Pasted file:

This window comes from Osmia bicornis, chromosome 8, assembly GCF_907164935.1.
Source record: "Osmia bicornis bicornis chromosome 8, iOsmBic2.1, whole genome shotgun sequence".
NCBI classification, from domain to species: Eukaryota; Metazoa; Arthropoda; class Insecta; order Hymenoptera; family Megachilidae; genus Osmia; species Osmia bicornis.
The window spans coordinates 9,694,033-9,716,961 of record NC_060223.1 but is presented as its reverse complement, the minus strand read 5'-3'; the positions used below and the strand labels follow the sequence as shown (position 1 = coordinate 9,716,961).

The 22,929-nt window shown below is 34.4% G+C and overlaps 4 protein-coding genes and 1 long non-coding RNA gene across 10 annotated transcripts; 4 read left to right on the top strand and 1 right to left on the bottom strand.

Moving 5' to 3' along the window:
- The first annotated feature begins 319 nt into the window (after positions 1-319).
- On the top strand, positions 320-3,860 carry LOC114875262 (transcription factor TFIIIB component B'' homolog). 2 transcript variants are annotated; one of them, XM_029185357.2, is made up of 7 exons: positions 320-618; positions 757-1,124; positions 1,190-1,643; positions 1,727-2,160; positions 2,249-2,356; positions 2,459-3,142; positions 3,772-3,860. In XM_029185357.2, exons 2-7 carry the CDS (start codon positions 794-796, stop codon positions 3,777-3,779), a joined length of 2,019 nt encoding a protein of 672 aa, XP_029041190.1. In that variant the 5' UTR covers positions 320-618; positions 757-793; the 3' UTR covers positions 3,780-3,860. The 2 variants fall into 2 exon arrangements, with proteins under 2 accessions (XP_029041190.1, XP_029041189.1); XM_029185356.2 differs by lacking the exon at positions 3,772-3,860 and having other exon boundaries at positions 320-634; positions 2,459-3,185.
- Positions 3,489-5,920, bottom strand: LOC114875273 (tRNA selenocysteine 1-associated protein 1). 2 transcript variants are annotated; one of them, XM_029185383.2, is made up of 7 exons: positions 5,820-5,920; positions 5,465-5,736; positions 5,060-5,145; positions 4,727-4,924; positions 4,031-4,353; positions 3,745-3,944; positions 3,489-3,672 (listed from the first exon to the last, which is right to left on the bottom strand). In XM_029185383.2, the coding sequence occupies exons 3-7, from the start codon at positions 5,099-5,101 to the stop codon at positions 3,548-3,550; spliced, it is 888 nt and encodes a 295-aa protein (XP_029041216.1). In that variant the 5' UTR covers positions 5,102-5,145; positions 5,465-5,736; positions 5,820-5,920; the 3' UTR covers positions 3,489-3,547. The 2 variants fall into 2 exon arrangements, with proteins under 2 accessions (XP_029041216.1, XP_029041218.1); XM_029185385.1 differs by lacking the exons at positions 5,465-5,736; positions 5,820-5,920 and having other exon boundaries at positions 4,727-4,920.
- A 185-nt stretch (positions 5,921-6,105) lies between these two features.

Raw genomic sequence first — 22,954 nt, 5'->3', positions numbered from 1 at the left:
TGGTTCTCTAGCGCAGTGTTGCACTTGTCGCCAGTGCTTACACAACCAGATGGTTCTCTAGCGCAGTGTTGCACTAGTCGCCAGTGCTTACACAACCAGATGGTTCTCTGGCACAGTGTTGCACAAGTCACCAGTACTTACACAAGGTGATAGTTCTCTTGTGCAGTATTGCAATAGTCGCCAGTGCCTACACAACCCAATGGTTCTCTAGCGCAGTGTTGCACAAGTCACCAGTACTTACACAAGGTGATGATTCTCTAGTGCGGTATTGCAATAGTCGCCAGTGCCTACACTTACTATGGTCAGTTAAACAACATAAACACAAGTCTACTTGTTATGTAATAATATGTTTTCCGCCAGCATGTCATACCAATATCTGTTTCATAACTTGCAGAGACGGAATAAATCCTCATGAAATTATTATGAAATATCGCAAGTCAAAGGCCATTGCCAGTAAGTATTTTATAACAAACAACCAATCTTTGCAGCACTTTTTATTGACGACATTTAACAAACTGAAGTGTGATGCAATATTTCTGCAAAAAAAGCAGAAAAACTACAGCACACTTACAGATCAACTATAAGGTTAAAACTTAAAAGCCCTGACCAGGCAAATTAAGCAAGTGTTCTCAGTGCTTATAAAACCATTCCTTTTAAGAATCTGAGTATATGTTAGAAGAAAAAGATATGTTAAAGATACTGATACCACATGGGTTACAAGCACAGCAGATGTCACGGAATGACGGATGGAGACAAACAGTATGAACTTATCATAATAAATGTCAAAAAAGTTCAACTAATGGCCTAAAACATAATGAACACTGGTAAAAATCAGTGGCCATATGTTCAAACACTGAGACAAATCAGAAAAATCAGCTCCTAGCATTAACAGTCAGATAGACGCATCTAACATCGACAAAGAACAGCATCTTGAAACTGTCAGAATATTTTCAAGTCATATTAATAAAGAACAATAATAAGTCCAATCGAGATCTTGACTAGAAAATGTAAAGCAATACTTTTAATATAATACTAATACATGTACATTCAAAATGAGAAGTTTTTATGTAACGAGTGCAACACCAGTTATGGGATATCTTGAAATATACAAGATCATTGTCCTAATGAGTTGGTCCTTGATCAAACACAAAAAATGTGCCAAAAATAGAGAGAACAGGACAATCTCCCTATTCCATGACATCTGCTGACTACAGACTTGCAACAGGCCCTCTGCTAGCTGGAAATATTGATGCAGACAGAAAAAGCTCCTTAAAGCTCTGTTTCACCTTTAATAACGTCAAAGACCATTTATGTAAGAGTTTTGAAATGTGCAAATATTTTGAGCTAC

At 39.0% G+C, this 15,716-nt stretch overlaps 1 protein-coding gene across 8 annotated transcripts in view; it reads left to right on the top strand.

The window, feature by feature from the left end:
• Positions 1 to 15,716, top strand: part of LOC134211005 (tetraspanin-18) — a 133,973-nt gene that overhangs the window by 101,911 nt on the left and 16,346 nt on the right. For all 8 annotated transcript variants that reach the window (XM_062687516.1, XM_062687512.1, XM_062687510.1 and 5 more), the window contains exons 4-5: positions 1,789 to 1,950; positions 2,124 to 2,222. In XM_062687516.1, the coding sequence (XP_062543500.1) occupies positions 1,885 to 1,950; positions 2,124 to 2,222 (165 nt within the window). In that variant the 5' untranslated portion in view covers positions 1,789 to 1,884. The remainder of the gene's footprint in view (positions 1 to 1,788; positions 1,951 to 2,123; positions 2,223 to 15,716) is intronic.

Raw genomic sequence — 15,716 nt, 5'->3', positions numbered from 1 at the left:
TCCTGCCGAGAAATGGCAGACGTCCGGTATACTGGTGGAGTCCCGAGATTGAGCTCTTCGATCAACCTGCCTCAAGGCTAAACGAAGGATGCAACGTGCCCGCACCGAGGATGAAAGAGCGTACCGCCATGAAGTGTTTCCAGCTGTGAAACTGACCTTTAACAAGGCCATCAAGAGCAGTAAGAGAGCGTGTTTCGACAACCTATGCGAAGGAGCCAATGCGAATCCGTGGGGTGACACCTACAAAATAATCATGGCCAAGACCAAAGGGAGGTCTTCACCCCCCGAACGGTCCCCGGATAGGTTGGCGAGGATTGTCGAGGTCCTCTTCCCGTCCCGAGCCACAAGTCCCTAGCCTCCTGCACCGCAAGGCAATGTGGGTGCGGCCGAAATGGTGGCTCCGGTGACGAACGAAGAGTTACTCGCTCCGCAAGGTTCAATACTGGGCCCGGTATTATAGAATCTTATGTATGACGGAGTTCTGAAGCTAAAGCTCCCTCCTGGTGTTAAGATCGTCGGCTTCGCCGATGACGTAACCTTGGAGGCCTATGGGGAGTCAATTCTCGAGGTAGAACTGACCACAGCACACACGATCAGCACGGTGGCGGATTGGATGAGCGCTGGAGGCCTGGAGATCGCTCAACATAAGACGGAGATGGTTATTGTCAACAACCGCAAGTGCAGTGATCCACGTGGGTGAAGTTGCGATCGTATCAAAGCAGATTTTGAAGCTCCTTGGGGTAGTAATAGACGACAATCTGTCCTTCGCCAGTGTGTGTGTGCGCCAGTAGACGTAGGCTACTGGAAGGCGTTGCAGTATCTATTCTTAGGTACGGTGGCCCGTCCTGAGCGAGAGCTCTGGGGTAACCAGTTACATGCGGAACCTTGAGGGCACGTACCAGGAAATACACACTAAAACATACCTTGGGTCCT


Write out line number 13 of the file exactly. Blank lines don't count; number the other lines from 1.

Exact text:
At 39.0% G+C, this 15,716-nt stretch overlaps 1 protein-coding gene across 8 annotated transcripts in view; it reads left to right on the top strand.